Cuts to county council services have left a number of residents across Boston with growing concerns over the length of grass verges around the borough.
Several residents have contacted The Standard claiming that some areas are becoming a ‘nature reserve’, while others have raised concerns over dangers hidden in the grass such as dog poo.
One resident Keith Bradbrook, of Pilgrim Gardens, in Fishtoft, said: “Weeds and grass are now almost as high as people’s hedges.
“It’s a natural harbour for dog poo and ticks plus our beautiful estate is becoming a nature reserve.”
A resident in Rider Gardens, Fishtoft, who did not want to be named said it was not just the village that was affected, but said some roundabouts into the town did not look attractive to visitors due to the greenery.
Lincolnshire County Council is only funding two cuts a year at locations where overgrown grass ‘could cause a safety issue’ as part of a bid to save £750,000 annually.
It says the move protects other areas such as pothole repairs.
It has passed on responsibility for the service to a number of town and parish councils – something Mr Bradbrook calls ‘a joke in the growing season’.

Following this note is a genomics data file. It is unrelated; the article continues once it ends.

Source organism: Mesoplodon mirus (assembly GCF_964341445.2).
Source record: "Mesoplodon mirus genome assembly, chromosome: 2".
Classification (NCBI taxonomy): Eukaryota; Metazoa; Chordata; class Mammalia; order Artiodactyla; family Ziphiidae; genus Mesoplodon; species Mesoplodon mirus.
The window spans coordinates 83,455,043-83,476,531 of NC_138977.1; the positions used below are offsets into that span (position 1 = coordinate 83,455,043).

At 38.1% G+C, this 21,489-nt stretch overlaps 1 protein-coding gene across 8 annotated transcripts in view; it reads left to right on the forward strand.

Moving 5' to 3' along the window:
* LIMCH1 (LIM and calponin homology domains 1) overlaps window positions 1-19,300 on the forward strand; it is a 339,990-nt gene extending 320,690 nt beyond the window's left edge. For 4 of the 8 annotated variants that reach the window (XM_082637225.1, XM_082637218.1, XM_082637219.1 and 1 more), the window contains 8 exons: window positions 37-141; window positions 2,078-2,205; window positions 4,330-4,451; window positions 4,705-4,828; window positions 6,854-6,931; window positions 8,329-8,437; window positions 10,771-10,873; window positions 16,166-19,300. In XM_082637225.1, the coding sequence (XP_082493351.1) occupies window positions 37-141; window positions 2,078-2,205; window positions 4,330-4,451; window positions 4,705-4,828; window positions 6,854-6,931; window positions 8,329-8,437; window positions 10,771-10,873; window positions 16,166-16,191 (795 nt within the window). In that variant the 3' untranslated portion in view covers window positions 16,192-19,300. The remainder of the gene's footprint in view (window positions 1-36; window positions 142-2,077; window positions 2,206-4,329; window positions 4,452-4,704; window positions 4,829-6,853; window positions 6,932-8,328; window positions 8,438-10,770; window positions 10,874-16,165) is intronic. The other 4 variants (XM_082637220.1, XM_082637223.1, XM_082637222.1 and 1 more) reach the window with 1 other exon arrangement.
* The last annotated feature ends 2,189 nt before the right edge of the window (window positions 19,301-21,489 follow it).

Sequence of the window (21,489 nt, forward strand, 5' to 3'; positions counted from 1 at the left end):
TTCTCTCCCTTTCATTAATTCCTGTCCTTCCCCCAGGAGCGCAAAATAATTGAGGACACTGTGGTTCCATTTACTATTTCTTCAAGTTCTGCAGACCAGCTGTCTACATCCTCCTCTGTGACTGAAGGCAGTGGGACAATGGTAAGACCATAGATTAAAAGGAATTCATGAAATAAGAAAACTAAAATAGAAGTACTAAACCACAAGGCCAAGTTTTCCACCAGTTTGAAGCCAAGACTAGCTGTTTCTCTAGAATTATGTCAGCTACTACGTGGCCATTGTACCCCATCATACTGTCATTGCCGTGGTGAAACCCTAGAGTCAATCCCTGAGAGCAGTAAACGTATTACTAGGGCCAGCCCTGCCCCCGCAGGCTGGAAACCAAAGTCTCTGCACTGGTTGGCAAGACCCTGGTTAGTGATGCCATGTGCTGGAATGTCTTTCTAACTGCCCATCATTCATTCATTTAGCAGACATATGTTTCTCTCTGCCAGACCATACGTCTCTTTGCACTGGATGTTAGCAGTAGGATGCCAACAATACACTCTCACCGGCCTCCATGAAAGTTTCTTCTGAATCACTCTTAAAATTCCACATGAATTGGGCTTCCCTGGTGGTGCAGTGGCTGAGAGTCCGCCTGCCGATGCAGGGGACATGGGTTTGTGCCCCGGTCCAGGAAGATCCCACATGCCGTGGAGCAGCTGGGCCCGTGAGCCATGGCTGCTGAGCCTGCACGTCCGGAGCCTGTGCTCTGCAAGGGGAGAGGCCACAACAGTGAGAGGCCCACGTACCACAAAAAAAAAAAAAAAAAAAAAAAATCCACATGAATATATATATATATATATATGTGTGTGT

Other grass cutting is paid for by local housing associations, or in some more recent cases has been paid for by developers.
A highways spokesman for Lincolnshrie County Council said: “The council can no longer afford to do everything it’s done in the past.
“We believe this new approach strikes the right balance – it keeps our roads safe, while ensuring the service remains affordable.
“The first cut will be carried out in May/June, with the second to be scheduled for later in the year, depending on the speed at which the grass grows back.”
So far Fosdyke, Kirton, Sutterton, Wyberton and Swineshead parish councils have agreed to cut some verges on behalf of LCC, and Boston Borough Council is doing the cutting in the town.
The highways spokesman confirmed the county council was ‘still in discussions with Fishtoft’ and said the authority would definitely be doing the first cut in the village ‘even if they do then decide to take it on from then onwards’.